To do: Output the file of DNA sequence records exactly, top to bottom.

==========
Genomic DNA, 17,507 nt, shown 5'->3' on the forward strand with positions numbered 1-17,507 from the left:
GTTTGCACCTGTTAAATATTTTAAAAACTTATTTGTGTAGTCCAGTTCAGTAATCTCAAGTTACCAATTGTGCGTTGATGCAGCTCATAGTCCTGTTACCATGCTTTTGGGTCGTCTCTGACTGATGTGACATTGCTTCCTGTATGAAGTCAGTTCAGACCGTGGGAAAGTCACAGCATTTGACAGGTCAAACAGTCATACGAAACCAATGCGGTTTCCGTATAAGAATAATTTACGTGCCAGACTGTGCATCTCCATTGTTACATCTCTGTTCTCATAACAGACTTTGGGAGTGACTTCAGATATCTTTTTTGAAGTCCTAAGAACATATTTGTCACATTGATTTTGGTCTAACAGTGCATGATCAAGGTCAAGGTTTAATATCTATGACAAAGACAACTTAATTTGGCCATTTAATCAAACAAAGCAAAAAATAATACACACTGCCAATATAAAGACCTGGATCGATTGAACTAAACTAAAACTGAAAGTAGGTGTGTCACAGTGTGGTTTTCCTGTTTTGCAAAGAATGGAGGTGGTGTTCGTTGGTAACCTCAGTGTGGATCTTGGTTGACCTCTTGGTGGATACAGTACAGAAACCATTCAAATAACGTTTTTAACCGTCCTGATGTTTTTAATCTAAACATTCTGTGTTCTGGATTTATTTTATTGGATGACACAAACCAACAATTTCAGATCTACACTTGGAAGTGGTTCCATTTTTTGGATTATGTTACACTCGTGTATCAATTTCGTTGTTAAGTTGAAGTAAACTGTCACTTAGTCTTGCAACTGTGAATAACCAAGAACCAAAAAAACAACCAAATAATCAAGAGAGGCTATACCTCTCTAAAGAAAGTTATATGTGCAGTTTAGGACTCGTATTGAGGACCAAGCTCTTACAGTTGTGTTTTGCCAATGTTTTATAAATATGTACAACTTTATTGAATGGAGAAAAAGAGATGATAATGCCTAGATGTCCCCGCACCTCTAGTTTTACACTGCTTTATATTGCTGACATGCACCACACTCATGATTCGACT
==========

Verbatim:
Genomic DNA, 17,507 nt, shown 5'->3' on the forward strand with positions numbered 1-17,507 from the left:
GTTTGCACCTGTTAAATATTTTAAAAACTTATTTGTGTAGTCCAGTTCAGTAATCTCAAGTTACCAATTGTGCGTTGATGCAGCTCATAGTCCTGTTACCATGCTTTTGGGTCGTCTCTGACTGATGTGACATTGCTTCCTGTATGAAGTCAGTTCAGACCGTGGGAAAGTCACAGCATTTGACAGGTCAAACAGTCATACGAAACCAATGCGGTTTCCGTATAAGAATAATTTACGTGCCAGACTGTGCATCTCCATTGTTACATCTCTGTTCTCATAACAGACTTTGGGAGTGACTTCAGATATCTTTTTTGAAGTCCTAAGAACATATTTGTCACATTGATTTTGGTCTAACAGTGCATGATCAAGGTCAAGGTTTAATATCTATGACAAAGACAACTTAATTTGGCCATTTAATCAAACAAAGCAAAAAATAATACACACTGCCAATATAAAGACCTGGATCGATTGAACTAAACTAAAACTGAAAGTAGGTGTGTCACAGTGTGGTTTTCCTGTTTTGCAAAGAATGGAGGTGGTGTTCGTTGGTAACCTCAGTGTGGATCTTGGTTGACCTCTTGGTGGATACAGTACAGAAACCATTCAAATAACGTTTTTAACCGTCCTGATGTTTTTAATCTAAACATTCTGTGTTCTGGATTTATTTTATTGGATGACACAAACCAACAATTTCAGATCTACACTTGGAAGTGGTTCCATTTTTTGGATTATGTTACACTCGTGTATCAATTTCGTTGTTAAGTTGAAGTAAACTGTCACTTAGTCTTGCAACTGTGAATAACCAAGAACCAAAAAAACAACCAAATAATCAAGAGAGGCTATACCTCTCTAAAGAAAGTTATATGTGCAGTTTAGGACTCGTATTGAGGACCAAGCTCTTACAGTTGTGTTTTGCCAATGTTTTATAAATATGTACAACTTTATTGAATGGAGAAAAAGAGATGATAATGCCTAGATGTCCCCGCACCTCTAGTTTTACACTGCTTTATATTGCTGACATGCACCACACTCATGATTCGACT